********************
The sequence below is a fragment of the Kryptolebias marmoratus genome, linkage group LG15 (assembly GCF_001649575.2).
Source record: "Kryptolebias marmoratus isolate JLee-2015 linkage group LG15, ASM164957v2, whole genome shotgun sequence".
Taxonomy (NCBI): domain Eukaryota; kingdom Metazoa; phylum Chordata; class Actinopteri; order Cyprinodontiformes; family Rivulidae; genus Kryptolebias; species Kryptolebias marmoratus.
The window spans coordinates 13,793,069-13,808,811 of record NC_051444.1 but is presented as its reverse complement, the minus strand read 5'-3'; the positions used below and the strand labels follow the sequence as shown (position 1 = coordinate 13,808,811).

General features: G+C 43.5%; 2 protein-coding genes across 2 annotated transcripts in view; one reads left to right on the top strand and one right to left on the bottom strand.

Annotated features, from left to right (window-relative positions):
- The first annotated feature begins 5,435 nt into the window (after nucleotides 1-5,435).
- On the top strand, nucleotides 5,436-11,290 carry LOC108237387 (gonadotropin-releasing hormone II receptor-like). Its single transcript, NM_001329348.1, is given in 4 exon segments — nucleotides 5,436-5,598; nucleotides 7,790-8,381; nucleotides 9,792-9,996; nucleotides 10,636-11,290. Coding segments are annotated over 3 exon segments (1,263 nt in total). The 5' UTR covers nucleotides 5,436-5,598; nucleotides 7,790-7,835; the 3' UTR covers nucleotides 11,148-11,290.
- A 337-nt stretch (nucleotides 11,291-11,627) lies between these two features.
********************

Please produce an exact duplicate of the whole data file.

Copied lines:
The sequence below is a fragment of the Kryptolebias marmoratus genome, linkage group LG15 (assembly GCF_001649575.2).
Source record: "Kryptolebias marmoratus isolate JLee-2015 linkage group LG15, ASM164957v2, whole genome shotgun sequence".
Taxonomy (NCBI): domain Eukaryota; kingdom Metazoa; phylum Chordata; class Actinopteri; order Cyprinodontiformes; family Rivulidae; genus Kryptolebias; species Kryptolebias marmoratus.
The window spans coordinates 13,793,069-13,808,811 of record NC_051444.1 but is presented as its reverse complement, the minus strand read 5'-3'; the positions used below and the strand labels follow the sequence as shown (position 1 = coordinate 13,808,811).

General features: G+C 43.5%; 2 protein-coding genes across 2 annotated transcripts in view; one reads left to right on the top strand and one right to left on the bottom strand.

Annotated features, from left to right (window-relative positions):
- The first annotated feature begins 5,435 nt into the window (after nucleotides 1-5,435).
- On the top strand, nucleotides 5,436-11,290 carry LOC108237387 (gonadotropin-releasing hormone II receptor-like). Its single transcript, NM_001329348.1, is given in 4 exon segments — nucleotides 5,436-5,598; nucleotides 7,790-8,381; nucleotides 9,792-9,996; nucleotides 10,636-11,290. Coding segments are annotated over 3 exon segments (1,263 nt in total). The 5' UTR covers nucleotides 5,436-5,598; nucleotides 7,790-7,835; the 3' UTR covers nucleotides 11,148-11,290.
- A 337-nt stretch (nucleotides 11,291-11,627) lies between these two features.